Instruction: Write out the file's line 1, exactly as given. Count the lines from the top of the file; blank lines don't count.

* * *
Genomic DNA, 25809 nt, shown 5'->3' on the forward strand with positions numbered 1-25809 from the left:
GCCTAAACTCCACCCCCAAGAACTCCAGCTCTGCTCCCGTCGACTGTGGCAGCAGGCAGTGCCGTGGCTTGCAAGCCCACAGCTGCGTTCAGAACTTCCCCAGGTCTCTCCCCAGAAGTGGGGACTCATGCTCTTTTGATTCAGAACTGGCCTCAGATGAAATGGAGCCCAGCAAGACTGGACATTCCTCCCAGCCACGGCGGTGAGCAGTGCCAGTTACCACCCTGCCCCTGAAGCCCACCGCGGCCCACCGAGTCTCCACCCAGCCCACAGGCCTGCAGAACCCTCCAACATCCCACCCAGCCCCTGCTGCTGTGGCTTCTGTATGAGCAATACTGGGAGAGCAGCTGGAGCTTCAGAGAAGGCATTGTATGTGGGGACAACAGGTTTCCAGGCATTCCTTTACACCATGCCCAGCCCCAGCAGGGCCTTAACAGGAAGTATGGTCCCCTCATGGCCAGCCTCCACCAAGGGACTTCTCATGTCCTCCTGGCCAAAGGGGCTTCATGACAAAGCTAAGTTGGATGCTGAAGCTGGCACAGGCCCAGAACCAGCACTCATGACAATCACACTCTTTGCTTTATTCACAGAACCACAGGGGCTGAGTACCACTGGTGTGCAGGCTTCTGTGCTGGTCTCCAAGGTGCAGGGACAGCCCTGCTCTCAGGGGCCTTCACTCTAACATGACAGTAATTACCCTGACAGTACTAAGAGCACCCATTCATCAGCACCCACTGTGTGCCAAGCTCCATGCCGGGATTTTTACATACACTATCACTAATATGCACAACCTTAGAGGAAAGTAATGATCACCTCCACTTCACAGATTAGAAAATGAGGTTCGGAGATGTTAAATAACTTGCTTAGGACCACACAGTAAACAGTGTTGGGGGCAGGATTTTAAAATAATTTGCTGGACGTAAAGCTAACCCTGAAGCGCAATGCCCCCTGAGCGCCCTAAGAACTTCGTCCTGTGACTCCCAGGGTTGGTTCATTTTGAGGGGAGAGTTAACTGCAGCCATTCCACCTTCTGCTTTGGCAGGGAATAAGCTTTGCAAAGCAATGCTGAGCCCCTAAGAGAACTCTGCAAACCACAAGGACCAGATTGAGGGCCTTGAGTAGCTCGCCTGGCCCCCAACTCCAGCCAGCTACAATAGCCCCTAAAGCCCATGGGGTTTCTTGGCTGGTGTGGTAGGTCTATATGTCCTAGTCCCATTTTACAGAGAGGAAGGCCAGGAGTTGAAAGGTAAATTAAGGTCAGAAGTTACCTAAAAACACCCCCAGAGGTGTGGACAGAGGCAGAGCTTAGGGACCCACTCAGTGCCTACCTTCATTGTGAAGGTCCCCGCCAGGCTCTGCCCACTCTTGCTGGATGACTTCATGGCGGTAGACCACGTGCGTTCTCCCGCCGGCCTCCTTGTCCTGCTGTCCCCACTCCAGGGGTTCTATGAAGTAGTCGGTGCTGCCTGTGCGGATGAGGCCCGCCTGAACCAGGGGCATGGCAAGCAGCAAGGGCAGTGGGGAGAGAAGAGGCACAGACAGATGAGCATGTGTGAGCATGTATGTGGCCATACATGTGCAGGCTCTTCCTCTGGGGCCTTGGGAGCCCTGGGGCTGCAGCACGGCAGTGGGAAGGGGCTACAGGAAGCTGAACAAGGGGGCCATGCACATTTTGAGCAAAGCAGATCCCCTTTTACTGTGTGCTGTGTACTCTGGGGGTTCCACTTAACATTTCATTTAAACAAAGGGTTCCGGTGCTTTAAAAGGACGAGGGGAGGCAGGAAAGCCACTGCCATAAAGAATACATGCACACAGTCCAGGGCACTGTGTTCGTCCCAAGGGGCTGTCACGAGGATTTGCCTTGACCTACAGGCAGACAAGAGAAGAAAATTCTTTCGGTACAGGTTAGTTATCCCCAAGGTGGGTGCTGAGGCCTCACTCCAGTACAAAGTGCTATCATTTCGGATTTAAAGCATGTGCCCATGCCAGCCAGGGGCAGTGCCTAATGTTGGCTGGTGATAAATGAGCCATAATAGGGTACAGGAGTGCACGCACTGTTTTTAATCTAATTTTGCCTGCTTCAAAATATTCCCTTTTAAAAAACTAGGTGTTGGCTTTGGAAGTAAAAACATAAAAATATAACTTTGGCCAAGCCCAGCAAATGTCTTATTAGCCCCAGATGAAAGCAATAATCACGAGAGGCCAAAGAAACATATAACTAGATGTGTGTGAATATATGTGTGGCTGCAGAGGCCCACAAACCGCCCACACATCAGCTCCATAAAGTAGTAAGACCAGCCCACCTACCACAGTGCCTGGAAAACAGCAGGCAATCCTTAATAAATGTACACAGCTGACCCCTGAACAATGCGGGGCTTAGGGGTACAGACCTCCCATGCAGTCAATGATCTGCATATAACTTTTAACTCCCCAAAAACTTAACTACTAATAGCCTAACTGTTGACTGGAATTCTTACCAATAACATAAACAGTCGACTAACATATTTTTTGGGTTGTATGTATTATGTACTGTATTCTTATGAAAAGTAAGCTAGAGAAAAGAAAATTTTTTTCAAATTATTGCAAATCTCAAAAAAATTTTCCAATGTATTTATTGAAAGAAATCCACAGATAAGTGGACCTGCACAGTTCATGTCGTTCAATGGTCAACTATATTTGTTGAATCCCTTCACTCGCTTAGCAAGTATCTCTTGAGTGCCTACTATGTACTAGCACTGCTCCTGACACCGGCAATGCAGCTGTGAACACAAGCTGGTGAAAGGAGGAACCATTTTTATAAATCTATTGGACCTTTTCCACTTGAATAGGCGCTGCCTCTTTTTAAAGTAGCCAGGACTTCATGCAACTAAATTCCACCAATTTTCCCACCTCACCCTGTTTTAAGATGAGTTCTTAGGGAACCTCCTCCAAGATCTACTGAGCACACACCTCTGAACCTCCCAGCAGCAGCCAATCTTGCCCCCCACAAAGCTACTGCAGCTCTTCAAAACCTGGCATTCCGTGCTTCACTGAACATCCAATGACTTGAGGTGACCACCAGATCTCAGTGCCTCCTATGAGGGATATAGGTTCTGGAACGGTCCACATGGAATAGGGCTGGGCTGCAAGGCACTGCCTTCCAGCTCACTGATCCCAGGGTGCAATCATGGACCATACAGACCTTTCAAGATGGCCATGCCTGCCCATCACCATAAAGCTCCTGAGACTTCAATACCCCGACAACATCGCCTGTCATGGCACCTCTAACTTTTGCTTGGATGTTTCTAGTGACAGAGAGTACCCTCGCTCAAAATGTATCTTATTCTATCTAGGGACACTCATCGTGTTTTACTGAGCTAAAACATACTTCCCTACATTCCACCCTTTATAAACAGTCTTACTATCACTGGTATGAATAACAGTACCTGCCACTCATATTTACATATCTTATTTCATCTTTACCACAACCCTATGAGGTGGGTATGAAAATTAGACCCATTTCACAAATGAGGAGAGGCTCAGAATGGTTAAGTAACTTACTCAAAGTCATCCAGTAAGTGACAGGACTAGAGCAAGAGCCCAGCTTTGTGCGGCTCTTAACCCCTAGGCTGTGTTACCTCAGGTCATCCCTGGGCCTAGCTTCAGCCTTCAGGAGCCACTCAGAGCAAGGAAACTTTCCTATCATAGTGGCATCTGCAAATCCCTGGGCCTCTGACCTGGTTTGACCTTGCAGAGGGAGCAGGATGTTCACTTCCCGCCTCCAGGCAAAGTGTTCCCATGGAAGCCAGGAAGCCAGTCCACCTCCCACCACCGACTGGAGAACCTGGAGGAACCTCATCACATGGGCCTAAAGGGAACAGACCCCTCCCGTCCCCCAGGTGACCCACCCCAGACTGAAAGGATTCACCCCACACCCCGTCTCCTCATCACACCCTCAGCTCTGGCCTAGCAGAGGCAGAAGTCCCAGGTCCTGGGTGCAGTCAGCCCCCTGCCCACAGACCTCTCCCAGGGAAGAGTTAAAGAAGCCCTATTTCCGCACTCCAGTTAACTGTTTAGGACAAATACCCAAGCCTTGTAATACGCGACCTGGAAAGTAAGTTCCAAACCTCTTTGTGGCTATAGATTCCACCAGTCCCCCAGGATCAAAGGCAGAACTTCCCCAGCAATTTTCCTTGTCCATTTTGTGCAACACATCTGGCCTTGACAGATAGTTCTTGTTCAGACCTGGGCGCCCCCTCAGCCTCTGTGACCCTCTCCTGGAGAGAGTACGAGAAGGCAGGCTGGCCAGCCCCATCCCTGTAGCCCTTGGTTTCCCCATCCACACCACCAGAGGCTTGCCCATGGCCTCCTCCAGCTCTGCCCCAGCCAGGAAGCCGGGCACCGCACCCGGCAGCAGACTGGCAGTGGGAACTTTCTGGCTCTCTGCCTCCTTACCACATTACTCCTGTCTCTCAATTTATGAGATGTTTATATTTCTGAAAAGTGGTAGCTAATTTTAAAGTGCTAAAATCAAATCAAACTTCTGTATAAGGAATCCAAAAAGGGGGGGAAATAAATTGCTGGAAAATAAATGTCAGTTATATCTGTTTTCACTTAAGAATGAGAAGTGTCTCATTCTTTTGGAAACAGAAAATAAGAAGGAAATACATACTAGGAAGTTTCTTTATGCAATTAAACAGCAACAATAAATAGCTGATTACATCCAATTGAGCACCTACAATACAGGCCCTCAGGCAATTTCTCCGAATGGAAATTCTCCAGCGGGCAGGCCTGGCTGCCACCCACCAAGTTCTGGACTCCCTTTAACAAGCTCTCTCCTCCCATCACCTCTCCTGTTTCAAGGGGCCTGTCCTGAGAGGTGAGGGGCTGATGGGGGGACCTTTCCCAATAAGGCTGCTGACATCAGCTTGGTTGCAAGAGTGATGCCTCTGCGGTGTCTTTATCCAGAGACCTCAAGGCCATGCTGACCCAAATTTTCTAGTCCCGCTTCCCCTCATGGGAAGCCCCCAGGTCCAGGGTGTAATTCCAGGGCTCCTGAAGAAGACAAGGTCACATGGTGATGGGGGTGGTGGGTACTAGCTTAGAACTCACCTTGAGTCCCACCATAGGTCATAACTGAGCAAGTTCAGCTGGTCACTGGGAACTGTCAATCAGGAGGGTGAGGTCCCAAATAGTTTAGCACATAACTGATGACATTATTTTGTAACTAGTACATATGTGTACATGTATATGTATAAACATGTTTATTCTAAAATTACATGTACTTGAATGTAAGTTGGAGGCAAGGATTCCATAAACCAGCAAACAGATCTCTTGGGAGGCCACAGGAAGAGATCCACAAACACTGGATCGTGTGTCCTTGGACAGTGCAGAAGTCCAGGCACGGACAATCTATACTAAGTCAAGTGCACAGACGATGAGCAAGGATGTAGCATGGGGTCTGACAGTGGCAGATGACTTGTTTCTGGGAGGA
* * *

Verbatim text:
Genomic DNA, 25809 nt, shown 5'->3' on the forward strand with positions numbered 1-25809 from the left: